A map projection tries to represent the curved (3-dimensional) Earth with all its features on a flat sheet of paper. This is very difficult as you can imagine, and even after hundreds of years there is no single projection that is able to represent the Earth perfectly for any area in the world.

Every projection has advantages and disadvantages. To be able to create maps as precisely as possible, people have studied, modified, and produced many different kinds of projections. In the end almost every country has developed its own map projection with the goal of improving the map accuracy for their territorial area.

With this in mind, we can now understand why it makes sense to add the name of the projection on a map. It allows the reader to see quickly, if one map can be compared with another. For example, features on a map in a so-called Equal Area projection appear very different to features projected in a Cylindrical Equidistant projection. Map projection is a very complex topic and we cannot cover it completely here. You may want to take a look at our Coordinate Reference Systems if you want to know more about it.


Figure : Map Projection

The world in different projections. A Mollweide Equal Area projection left, a Plate Carree Equidistant Cylindrical projection on the right.

Map projections try to portray the surface of the earth or a portion of the earth on a flat piece of paper or computer screen. A coordinate reference system (CRS) then defines, with the help of coordinates, how the two-dimensional, projected map in your GIS is related to real places on the earth. The decision as to which map projection and coordinate reference system to use, depends on the regional extent of the area you want to work in, on the analysis you want to do and often on the availability of data.

A traditional method of representing the earth’s shape is the use of globes. There is, however, a problem with this approach. Although globes preserve the majority of the earth’s shape and illustrate the spatial configuration of continent-sized features, they are very difficult to carry in one’s pocket. They are also only convenient to use at extremely small scales (e.g. 1:100 million).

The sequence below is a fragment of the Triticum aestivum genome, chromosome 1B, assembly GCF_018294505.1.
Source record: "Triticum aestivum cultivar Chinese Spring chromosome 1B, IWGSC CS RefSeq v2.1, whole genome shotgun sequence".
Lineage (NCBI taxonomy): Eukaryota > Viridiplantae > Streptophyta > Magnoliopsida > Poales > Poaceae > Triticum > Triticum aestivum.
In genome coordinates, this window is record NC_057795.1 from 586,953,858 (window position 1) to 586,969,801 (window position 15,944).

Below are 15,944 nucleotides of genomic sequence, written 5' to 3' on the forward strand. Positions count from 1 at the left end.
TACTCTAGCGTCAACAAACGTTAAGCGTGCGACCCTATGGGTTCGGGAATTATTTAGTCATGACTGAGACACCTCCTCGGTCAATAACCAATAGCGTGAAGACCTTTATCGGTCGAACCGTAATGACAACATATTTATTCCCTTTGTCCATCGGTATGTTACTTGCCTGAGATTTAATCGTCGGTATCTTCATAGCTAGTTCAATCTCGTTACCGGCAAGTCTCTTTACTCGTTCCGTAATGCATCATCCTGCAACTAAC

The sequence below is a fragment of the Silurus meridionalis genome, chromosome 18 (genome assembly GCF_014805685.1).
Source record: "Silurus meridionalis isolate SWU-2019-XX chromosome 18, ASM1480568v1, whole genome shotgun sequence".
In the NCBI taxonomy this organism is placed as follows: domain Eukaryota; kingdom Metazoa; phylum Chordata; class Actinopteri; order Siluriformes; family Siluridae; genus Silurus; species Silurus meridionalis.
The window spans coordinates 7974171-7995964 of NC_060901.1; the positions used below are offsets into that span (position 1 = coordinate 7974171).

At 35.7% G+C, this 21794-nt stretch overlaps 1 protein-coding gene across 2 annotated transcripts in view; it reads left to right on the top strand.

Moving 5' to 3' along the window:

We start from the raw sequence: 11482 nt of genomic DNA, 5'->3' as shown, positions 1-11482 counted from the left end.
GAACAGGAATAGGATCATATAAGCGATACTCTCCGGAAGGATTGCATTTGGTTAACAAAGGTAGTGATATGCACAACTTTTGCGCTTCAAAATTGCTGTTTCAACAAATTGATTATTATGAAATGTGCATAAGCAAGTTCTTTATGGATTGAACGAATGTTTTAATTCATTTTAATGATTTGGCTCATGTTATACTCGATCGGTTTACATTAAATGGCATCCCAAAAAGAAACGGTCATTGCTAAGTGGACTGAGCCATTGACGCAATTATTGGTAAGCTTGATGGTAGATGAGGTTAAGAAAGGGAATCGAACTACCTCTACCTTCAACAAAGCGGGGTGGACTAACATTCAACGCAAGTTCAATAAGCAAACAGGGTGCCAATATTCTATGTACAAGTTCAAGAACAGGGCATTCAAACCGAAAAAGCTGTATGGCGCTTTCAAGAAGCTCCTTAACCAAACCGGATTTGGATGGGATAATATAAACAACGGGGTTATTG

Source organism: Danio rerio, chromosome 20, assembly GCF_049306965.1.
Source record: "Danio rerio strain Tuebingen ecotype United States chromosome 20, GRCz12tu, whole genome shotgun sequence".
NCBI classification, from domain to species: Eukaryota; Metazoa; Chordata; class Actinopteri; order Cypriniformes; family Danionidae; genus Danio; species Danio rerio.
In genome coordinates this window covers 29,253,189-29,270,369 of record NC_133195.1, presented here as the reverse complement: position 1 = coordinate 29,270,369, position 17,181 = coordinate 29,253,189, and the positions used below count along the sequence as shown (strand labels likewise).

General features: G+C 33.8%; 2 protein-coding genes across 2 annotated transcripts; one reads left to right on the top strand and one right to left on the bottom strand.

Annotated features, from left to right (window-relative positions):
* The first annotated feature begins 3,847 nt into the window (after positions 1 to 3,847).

Most of the thematic map data commonly used in GIS applications are of considerably larger scale. Typical GIS datasets have scales of 1:250 000 or greater, depending on the level of detail. A globe of this size would be difficult and expensive to produce and even more difficult to carry around. As a result, cartographers have developed a set of techniques called map projections designed to show, with reasonable accuracy, the spherical earth in two-dimensions.

When viewed at close range the earth appears to be relatively flat. However when viewed from space, we can see that the earth is relatively spherical. Maps, as we will see in the upcoming map production topic, are representations of reality. They are designed to not only represent features, but also their shape and spatial arrangement. Each map projection has advantages and disadvantages. The best projection for a map depends on the scale of the map, and on the purposes for which it will be used. For example, a projection may have unacceptable distortions if used to map the entire African continent, but may be an excellent choice for a large-scale (detailed) map of your country. The properties of a map projection may also influence some of the design features of the map. Some projections are good for small areas, some are good for mapping areas with a large East-West extent, and some are better for mapping areas with a large North-South extent.

The three families of map projections

The process of creating map projections can be visualised by positioning a light source inside a transparent globe on which opaque earth features are placed. Then project the feature outlines onto a two-dimensional flat piece of paper. Different ways of projecting can be produced by surrounding the globe in a cylindrical fashion, as a cone, or even as a flat surface. Each of these methods produces what is called a map projection family. Therefore, there is a family of planar projections, a family of cylindrical projections, and another called conical projections.

 The three families of map projections. They can be represented by

  1. cylindrical projections,
  2. conical projections or
  3. planar projections.

Today, of course, the process of projecting the spherical earth onto a flat piece of paper is done using the mathematical principles of geometry and trigonometry. This recreates the physical projection of light through the globe.

Accuracy of map projections

Map projections are never absolutely accurate representations of the spherical earth. As a result of the map projection process, every map shows distortions of angular conformity, distance and area. A map projection may combine several of these characteristics, or may be a compromise that distorts all the properties of area, distance and angular conformity, within some acceptable limit.


Figure : Map Projections